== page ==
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Council reassures citizens of house’s future potential
Members of the Buckley City Council reassured a concerned audience that city-owned property on Rosewood Drive will not be converted into a halfway house for prisoners.
More than a dozen citizens were present for the Feb. 9 Council meeting, responding to a rumor that the property would be used to transition convicted felons, including sex and drug offenders, from prison life to free society. Buckley residents Paul Goldsberry, Nancy Maude and Patricia Burns presented 60 signatures in opposition to use of the property as a halfway house, collected from people living in the surrounding neighborhood.
A main concern with the rumored use was the potential negative impact on neighborhood safety and property values.
“We’re not against the idea of halfway houses in general,” Goldsberry said. “There is definitely a need within society for them. But we do not believe that they should be located in residential communities. If possible, they should be in commercial space where there’s more opportunity for safeguards.”
Mayor Pat Johnson and council members informed Goldsberry and the audience that leasing the Taylor property to operators of a halfway house is not an option council has discussed.
Council had discussed three options for the Taylor property: to demolish the house on the property and sell the land, to sell the house as a fixer-upper or to lease the house and land to an organization offering transitional housing to low-income and homeless families, councilman Randy Reed said.
The broad meaning of the term “transitional housing,” and a subsequent misinterpretation could have started rumor that the property would be used for a halfway house, Goldsberry said.
“I don’t think the community would have a problem with help for people who need a hand,” he said.
The city purchased the Taylor property from private owner Loraine Taylor in 2009, so that they would be able to easily expand the adjacent Wastewater Treatment Plant when the time came, Johnson said. The property, which has sat unoccupied since that time, is in a residential neighborhood and close to a daycare center.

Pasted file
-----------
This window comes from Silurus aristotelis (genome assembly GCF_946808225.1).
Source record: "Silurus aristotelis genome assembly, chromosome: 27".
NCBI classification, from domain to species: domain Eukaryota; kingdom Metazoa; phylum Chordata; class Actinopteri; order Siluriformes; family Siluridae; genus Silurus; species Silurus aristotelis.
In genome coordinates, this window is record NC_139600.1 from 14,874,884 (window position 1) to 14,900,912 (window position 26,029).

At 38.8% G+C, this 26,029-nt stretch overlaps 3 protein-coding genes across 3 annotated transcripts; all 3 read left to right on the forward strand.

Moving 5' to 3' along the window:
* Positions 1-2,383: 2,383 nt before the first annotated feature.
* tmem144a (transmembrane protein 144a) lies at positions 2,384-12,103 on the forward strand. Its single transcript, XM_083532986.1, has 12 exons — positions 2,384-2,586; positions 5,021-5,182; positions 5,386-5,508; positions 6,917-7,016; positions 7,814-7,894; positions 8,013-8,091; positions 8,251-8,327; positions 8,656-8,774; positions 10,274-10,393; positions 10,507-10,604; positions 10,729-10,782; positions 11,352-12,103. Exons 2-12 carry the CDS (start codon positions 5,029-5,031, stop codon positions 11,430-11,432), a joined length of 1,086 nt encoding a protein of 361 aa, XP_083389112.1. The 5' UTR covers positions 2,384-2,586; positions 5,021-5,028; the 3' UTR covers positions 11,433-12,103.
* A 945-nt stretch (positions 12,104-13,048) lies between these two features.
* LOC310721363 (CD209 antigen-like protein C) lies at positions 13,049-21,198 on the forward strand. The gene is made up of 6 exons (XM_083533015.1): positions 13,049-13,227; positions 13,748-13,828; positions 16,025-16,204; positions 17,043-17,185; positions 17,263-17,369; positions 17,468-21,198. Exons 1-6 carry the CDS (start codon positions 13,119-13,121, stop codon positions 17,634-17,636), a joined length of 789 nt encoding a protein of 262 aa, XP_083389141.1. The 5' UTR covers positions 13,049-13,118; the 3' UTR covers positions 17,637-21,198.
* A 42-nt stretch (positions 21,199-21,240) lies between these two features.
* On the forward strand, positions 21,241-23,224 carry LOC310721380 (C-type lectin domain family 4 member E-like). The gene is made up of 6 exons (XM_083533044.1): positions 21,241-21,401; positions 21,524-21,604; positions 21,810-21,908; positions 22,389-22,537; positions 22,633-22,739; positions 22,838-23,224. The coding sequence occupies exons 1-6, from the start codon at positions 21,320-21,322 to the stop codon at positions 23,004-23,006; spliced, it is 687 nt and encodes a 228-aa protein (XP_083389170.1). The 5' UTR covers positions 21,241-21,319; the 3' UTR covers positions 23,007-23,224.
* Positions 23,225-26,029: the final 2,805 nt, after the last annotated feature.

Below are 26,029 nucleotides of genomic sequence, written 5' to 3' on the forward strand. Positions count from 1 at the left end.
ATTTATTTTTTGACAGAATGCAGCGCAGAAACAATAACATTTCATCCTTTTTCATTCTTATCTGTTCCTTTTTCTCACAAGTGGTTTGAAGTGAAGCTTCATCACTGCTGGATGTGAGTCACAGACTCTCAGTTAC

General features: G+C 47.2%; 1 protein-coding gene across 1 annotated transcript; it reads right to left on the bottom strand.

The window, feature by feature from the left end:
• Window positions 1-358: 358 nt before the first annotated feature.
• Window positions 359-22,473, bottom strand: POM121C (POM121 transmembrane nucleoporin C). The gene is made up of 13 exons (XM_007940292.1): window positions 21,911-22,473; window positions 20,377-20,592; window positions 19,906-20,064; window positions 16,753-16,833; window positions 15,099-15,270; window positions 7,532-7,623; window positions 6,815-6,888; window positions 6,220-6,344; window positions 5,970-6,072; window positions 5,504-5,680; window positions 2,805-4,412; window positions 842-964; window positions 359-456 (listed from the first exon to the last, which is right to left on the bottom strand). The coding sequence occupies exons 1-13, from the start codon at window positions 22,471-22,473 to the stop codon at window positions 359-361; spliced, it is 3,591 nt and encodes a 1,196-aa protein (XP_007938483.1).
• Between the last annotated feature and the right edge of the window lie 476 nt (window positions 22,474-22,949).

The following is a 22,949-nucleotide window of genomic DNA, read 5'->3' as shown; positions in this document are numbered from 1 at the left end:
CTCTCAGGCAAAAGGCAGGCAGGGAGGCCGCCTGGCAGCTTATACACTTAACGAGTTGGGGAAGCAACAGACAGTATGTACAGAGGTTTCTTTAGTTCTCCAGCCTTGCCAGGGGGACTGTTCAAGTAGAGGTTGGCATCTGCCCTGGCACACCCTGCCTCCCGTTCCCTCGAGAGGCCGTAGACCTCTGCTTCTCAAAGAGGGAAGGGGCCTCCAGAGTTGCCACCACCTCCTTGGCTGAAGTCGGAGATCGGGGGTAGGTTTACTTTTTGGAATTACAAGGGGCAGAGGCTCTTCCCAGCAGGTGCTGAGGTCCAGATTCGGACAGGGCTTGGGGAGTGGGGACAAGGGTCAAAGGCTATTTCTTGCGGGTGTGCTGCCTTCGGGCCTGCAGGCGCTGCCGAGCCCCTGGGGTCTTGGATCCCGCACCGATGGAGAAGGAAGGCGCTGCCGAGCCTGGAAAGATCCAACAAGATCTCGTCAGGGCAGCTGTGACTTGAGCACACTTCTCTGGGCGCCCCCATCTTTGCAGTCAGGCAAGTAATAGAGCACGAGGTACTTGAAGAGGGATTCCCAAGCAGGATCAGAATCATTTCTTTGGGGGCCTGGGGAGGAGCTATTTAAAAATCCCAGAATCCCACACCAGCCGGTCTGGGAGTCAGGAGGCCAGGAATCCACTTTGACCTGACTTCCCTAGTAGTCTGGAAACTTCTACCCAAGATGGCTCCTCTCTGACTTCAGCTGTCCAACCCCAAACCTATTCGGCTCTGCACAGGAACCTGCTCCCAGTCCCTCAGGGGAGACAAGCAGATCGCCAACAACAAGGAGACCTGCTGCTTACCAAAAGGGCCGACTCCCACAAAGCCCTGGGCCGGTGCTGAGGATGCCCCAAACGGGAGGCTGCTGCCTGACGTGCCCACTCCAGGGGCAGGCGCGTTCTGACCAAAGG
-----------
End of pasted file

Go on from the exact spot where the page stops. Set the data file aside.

Recently, the house on the property was vandalized, including extensive stripping of copper wire from the walls. The damage added to existing problems that put the property in violation of building codes, like those dealing with asbestos. Insurance will cover the cost of repairs, but additional upgrades will come at city expense.
On Jan. 12, the council moved to restore the Taylor property to its former condition, finding that insurance reimbursement would be greater to restore the house than to bulldoze it. The council is awaiting repair estimates before deciding whether to restore and sell the property as a fixer-upper, or lease it to an organization.
The council told Goldsberry, Maude and Burns they would be notified of future discussions about the Taylor property.
In other action, the council:
• unanimously approved an ordinance making permanent the extended time limit for subdivision bonds and land use permits. This action is intended to allow developers time to regain financial stability in the current market to complete land improvement projects required by the city.
• approved a formal lease agreement with Multicare for the hospital to use Buckley Hall for its Women, Infants and Children program.
• approved an agreement with the waste disposal firm Parker Ag to transport and dispose of the city’s biosolid waste.
• approved support of a proclamation of the Pierce County Library READS program.
• affirmed the expense incurred on the emergency repair to the City Hall’s furnace system.